At Stanford Stuart connected with Joel Podolny, then a new assistant professor and social-networks researcher, who became Stuart’s adviser and guided his early work on networks. Podolny later became dean of the Yale School of Management and in 2008 was hired by Steve Jobs to become dean of Apple University, where he still is today.
After collaborating with Podolny on research related to patents in the semiconductor industry, Stuart went on to investigate new venture creation in biotechnology, the venture capital syndicate network, and patenting and company creation among scientists.
“One of the most important things we can do for students is not just teach them specific knowledge and skills, but help them match their interests to their career path.”
During his time in Chicago, a discussion on why the region doesn’t have more biotech firms led Stuart to study clustering in the high-tech industry. Later, at Harvard, Stuart began a series of projects on email networks, organizational structure, and career advancement in large companies. After examining more than 100 million emails of 30,000 workers, Stuart and his doctoral students were surprised to find how infrequently workers communicated across silos, and that women are more likely to do so than men.
These days, Stuart is wrapping up studies on the effects of scientific prizes and starting a project analyzing matching on a dating website.
“At every moment, websites with a social component generate reams of data about how people choose to interact and who they choose to interact with,” he says. “I’m now working on projects that are massive by the scale of my early work and weren’t feasible then.”
Stuart says he had no idea the Web would evolve this way when he began studying networks. “I was a little bit slow to become a believer in the social web. I’m still ambivalent,” he admits, wondering about the value of a relationship on LinkedIn, for instance, when he hardly knows many of his connections.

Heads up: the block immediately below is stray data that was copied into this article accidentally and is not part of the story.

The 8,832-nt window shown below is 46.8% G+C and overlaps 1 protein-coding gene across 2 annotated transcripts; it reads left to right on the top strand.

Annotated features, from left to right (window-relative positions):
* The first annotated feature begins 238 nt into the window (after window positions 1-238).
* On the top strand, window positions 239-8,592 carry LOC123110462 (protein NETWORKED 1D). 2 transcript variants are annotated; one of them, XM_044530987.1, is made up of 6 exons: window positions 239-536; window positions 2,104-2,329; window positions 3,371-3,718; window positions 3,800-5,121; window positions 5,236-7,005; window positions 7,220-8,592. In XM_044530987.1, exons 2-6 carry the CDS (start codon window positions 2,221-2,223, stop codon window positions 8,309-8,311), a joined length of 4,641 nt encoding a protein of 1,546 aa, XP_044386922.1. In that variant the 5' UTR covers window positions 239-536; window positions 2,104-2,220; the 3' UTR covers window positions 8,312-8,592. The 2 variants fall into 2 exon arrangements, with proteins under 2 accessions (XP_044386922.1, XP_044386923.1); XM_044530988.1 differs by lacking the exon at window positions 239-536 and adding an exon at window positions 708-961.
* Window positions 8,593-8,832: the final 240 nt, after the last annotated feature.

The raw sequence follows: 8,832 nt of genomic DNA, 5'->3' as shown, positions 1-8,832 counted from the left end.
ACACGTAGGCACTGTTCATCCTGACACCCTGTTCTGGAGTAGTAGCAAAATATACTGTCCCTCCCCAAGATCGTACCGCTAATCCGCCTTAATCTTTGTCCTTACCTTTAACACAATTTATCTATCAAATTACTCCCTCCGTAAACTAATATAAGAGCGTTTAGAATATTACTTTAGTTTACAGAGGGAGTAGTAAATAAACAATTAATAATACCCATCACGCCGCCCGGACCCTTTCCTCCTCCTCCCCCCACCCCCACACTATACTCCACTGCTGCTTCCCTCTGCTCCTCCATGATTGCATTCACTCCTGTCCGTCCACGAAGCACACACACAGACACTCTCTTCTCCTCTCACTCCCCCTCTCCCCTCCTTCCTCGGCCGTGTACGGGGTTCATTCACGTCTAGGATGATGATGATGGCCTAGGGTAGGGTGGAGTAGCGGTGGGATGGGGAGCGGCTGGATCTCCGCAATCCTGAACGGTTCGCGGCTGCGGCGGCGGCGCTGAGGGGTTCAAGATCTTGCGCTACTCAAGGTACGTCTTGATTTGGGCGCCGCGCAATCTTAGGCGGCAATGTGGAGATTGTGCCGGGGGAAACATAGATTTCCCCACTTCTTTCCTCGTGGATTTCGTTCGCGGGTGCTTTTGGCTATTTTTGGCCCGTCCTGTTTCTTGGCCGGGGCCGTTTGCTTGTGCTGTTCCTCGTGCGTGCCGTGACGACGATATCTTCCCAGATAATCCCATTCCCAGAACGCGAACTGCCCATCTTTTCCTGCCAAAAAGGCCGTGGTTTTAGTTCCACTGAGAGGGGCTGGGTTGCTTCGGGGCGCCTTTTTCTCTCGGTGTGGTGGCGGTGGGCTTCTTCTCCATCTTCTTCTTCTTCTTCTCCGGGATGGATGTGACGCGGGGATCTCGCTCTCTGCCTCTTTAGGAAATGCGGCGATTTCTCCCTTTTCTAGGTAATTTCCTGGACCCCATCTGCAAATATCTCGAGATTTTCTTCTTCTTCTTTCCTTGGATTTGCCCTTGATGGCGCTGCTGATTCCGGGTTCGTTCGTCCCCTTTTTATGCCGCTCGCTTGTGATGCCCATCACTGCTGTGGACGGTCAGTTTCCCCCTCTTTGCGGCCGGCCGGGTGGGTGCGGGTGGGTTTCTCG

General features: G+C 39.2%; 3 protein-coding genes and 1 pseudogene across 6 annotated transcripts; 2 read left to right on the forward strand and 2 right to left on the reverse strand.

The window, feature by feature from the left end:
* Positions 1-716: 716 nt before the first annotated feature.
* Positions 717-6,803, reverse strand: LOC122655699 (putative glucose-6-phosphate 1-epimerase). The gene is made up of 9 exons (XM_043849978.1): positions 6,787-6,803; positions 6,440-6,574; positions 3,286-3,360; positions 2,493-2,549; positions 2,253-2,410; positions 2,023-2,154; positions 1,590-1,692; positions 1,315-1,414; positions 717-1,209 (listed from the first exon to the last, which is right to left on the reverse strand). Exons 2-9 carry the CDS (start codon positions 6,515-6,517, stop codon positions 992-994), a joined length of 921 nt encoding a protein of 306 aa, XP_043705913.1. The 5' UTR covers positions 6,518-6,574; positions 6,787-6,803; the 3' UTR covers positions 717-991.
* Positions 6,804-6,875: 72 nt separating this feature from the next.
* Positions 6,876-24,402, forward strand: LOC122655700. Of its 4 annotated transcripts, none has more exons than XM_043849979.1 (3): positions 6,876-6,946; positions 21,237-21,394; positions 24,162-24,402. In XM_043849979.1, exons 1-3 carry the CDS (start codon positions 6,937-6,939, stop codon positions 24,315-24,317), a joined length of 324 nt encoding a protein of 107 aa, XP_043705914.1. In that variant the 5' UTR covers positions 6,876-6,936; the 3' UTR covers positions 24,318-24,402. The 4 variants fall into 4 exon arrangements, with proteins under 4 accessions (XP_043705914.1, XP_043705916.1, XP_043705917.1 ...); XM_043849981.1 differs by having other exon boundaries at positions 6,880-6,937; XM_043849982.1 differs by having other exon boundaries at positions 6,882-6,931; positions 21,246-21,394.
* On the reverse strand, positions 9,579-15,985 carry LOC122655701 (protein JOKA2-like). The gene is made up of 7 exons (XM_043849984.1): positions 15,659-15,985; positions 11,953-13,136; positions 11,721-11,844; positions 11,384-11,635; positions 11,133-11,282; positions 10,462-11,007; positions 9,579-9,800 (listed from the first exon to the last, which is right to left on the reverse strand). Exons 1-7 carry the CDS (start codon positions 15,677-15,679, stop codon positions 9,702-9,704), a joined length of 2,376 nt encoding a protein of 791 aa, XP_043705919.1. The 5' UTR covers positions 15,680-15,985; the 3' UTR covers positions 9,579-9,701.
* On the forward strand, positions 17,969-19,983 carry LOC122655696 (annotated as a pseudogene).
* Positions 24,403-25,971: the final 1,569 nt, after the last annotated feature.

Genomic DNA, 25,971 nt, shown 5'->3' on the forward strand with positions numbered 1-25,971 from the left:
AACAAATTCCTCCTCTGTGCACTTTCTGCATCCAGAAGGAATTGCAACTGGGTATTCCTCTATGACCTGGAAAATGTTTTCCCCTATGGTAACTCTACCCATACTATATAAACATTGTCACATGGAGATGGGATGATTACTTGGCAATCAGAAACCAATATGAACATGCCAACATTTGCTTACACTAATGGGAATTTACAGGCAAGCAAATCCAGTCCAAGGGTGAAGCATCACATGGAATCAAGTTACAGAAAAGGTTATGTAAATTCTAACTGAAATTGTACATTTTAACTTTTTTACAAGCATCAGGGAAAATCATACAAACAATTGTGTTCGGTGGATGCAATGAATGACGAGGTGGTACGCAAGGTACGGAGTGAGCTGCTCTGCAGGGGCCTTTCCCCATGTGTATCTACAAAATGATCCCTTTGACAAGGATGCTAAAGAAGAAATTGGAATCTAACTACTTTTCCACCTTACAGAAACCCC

Stuart may have a point, but the power of his network has become abundantly clear during his time at Haas.
His MBA Entrepreneurship course has featured an impressive list of speakers, including venture capitalists from Silicon Valley’s top firms; startups such as CloudFlare, founded by Harvard MBA students, and TubeMogul, started by Berkeley MBA students; and even a billionaire investor who was promised anonymity.
But Stuart doesn’t just hand over the podium to speakers: He brings even more depth to the knowledge guests share in class. After Andreeson Horowitz partner Margit Wennmachers urged female students to learn coding, Stuart contended that limited experience with coding doesn’t fully explain why women are dramatically underrepresented in Silicon Valley and offered to hold a session outside of class to discuss gender and entrepreneurship further.
“He spent about two hours with us having a casual conversation,” says Kristen Duffel, MBA 15, one of a half-dozen students Stuart met with in the Haas courtyard. “Little things like that just showed that students are at the forefront of his mind and he really wants us to do well and teach us all that he can.”
Duffel, who is working on an early-stage startup, calls Stuart’s Entrepreneurship course “far and away the best class I have ever taken.”
“He’s so energetic and engaging,” she says. “You just walk out of the classroom every Tuesday thinking that it was the best three hours of the week. I loved it.”
Students say Stuart has an unparalleled mastery of case method teaching, which he infuses with unexpected humor. In the case of the biotech company searching for an elixir to end aging, Stuart jokingly shows slides of the firm’s “board of directors” before and after its Series A round of funding—and they go from senior citizens to small children.
He peppers students with questions about the firm’s chances of success, poking fun at its tests on roundworms and asking whether it should pursue the nutriceuticals market. Along the way, he revises a hockey-stick shaped probability curve to visually illustrate the company’s odds of meaningfully extending lifespan, which he estimates start well below a tenth of a percent.
But, Stuart asks, if the company succeeds at slowing down aging, how big is that? “Huge,” one student answers.
“Toby really drove home to us the idea of the hockey-stick growth model in early-stage companies,” says Bill Blaustein, MBA 15, who is opening the Brazilian market for Uber this summer but hopes to eventually start his own business. “He talked about a number of companies that get stuck in the dip of burning cash, and that what investors look for are companies that can prove they can get out of the dip, as demonstrated by numbers like customer lifetime value, customer acquisition costs, and other such metrics.”
Stuart doesn’t hesitate to put students on the spot, either. Take the class about a Zipcar case.